Advances in patient selection, organ procurement and preservation, surgical technique, immunosuppression, and infection prevention have conferred significant decrease in rejection, infection, and subsequently improve cause-specific graft failure rates after kidney transplantation (KT). However, cardiovascular diseases (CVD) remained the main burden impairing both short-and long-term survival. Compared with the general population, conventional CVD risk factors, including obesity, liver and muscle insulin resistance, dyslipidemia, hypertension, and diabetes mellitus, are all highly prevalent in this population. Risk factors of these metabolic disorders are generally reported, including common risk factors and those specifically for kidney transplants, including long-term exposure to steroids and calcineurin inhibitors. Previous studies demonstrated that adenosine 5'-monophosphate (AMP)-activated protein kinase (AMPK) is a central regulator of multiple metabolic pathways and a key player in regulating cellular energy metabolism. Activation of AMPK by pharmacological agents may hold a considerable potential to reverse the metabolic abnormalities in chronic metabolic diseases. Metformin, a widely used antidiabetic drug, have been reported to act as an AMPK activator by inhibiting complex I of the mitochondrial electron transport chain in many tissues, including adipose, skeletal muscle, and heart. A recent small clinical trial observed that metformin administration did improve some of the metabolic profiles for glucocorticoid-treated patients with inflammatory disease but without pre-existing diabetes. In addition, another antidiabetic drug sodium-glucose-cotransporter-2 (SGLT-2) inhibitors can improve metabolic parameters and cardiovascular risk in patients with or without diabetes in preclinical and clinical studies. A small clinical trial reported that compared to metformin, significant improvement in anthropometric parameters and body composition, in overweight and obese women with polycystic ovary syndrome after 12 weeks of treatment with empagliflozin. Hence, metformin and SGLT2 agents may be used as potential adjuvant therapies to improve metabolic disorders after KT. However, both metformin and SGLT-2 inhibitors were not recommended in patients with impaired kidney function considering their elimination and action mechanism. Although several preliminary clinical trials showed that metformin and SGLT-2 inhibitors can be used safely and improve glucose control after KT, but they are small-sample sized and only include patients with diabetes. We will conduct a prospective clinical trial with the first aim of exploring the safety of metformin and SGLT-2 inhibitors in kidney transplant recipients with or without diabetes, and the second aim of exploring their roles in improving metabolic profiling.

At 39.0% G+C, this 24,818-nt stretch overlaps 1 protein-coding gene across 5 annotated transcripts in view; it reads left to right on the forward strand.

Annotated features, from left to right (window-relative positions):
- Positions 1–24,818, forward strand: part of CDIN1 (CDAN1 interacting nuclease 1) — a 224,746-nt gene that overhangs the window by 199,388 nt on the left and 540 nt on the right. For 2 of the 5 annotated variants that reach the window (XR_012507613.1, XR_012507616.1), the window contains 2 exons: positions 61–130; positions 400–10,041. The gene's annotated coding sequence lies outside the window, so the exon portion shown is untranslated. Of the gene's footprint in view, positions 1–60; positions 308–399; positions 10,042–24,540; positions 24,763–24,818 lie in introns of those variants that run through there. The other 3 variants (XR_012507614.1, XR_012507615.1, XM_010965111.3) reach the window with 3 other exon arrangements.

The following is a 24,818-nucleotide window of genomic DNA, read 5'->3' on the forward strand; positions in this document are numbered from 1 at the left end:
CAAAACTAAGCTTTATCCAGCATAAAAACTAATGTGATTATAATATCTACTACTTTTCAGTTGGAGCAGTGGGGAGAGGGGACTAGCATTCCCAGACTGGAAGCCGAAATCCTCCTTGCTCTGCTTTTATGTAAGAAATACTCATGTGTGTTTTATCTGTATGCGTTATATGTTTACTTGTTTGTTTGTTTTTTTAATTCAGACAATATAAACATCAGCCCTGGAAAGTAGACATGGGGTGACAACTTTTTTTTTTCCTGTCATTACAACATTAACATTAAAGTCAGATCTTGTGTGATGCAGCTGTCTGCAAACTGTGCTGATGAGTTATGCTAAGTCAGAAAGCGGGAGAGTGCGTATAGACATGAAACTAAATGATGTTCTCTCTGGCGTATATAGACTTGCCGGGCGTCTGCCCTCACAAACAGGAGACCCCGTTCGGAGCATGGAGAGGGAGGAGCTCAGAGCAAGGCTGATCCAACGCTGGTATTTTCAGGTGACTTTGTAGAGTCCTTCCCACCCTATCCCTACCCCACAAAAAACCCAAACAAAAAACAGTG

NCT ID: NCT05011032 Withdrawn - Clinical trials for Homocystine; Metabolic Disorder

Effects of Homocysteine in Myocardial Infarction Patients in a Tertiary Care Hospital of Pakistan

Start date: August 12, 2021
Phase: N/A
Study type: Interventional